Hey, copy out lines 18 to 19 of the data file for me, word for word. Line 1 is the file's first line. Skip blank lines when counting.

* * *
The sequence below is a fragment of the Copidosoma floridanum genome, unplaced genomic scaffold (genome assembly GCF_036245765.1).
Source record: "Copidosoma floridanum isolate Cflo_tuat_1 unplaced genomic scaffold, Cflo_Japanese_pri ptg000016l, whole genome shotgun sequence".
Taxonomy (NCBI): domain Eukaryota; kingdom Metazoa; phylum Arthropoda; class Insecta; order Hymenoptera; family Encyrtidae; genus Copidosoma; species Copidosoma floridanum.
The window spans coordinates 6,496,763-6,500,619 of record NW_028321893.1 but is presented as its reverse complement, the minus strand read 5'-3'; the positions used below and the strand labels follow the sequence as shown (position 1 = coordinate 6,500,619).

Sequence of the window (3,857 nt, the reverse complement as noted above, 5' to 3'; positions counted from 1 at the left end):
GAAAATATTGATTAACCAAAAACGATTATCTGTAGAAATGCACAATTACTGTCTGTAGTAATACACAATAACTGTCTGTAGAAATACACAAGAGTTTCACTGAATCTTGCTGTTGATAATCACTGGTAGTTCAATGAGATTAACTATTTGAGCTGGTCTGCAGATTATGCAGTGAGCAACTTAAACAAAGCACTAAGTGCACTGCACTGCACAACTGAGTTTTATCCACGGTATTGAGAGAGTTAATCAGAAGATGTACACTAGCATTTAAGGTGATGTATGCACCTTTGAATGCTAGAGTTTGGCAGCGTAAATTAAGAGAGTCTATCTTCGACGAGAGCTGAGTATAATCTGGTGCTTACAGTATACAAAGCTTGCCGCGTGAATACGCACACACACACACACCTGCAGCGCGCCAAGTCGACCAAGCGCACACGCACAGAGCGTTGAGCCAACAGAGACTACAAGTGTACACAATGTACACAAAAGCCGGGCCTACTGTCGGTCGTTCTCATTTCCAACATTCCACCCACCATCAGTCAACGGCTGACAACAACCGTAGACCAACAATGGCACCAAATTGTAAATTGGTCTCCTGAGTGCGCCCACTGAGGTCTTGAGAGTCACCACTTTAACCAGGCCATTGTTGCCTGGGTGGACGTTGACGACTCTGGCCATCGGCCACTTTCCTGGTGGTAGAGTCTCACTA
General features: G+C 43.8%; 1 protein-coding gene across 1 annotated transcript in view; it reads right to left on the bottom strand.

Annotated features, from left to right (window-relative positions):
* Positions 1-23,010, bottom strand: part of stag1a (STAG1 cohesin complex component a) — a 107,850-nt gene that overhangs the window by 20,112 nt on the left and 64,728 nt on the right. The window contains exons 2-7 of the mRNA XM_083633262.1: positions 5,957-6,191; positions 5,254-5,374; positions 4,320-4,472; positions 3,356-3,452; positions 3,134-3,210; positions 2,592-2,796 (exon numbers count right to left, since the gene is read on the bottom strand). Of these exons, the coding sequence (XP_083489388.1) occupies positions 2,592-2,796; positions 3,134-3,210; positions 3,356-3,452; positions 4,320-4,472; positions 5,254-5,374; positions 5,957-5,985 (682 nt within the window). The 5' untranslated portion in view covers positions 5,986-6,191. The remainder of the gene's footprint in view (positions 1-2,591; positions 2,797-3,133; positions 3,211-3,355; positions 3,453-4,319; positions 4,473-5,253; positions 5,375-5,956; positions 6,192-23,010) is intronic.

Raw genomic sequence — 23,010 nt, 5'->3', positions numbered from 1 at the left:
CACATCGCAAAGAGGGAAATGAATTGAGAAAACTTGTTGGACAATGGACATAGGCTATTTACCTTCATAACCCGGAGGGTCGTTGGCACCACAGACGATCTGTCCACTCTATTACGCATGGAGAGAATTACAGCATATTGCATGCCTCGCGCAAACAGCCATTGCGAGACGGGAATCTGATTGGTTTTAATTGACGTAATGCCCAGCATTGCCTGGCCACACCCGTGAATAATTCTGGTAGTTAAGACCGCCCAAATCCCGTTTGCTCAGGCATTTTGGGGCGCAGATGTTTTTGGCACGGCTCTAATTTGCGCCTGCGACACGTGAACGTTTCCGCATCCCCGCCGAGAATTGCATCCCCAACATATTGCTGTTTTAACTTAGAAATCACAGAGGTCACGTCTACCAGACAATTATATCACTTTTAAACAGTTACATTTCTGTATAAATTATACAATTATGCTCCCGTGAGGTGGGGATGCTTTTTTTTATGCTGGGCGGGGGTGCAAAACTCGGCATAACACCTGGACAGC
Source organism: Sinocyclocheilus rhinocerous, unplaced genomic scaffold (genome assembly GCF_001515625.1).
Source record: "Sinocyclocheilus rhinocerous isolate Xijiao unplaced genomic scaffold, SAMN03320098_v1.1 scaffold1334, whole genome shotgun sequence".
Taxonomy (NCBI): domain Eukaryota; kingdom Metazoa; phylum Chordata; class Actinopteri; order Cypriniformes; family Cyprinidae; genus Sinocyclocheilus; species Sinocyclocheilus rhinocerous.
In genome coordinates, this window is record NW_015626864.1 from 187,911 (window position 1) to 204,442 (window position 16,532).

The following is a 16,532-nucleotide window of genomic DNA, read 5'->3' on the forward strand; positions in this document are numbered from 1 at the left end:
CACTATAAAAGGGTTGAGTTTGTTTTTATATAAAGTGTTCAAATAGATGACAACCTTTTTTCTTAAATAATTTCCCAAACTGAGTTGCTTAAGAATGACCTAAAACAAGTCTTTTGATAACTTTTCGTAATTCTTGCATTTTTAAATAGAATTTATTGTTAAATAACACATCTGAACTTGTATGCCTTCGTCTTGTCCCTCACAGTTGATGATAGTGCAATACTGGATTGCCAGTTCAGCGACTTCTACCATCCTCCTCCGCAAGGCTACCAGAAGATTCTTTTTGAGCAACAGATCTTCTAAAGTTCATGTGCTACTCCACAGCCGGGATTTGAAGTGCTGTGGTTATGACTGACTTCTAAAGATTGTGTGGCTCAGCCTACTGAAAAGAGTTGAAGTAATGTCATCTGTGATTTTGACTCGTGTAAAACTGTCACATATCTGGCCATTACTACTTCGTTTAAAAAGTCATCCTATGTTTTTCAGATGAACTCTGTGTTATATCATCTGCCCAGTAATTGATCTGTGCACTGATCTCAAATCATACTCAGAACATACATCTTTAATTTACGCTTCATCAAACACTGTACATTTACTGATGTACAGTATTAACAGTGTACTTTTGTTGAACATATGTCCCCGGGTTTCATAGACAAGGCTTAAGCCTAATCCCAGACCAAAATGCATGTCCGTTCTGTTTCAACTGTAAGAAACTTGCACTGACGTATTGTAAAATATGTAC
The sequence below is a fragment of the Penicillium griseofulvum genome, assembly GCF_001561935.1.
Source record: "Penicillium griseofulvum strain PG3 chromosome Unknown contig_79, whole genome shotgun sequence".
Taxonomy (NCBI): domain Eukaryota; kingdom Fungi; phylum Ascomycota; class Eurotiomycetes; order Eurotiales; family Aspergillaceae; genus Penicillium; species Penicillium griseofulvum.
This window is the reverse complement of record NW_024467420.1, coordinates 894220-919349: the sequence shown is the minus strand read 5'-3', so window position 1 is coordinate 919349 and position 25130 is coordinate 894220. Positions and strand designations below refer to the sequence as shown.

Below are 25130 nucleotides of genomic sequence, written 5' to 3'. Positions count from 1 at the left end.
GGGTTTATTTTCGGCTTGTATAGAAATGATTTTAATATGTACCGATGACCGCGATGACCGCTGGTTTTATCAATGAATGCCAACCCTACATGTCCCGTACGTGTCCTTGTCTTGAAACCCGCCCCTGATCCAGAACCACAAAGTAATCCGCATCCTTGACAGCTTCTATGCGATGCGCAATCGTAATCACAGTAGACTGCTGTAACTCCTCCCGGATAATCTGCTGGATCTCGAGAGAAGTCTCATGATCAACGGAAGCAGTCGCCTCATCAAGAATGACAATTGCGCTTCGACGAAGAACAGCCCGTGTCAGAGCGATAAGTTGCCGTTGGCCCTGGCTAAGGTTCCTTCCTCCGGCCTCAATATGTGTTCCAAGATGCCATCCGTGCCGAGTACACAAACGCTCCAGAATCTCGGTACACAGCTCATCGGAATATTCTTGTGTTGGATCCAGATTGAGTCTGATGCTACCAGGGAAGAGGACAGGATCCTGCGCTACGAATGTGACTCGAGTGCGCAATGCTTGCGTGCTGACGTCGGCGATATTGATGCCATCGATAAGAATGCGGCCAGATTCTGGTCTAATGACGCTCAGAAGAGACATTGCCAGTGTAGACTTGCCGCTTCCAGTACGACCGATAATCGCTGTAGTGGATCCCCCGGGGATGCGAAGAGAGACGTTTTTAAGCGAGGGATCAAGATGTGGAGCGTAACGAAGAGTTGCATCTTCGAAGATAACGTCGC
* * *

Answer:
The sequence below is a fragment of the Penicillium griseofulvum genome, assembly GCF_001561935.1.
Source record: "Penicillium griseofulvum strain PG3 chromosome Unknown contig_79, whole genome shotgun sequence".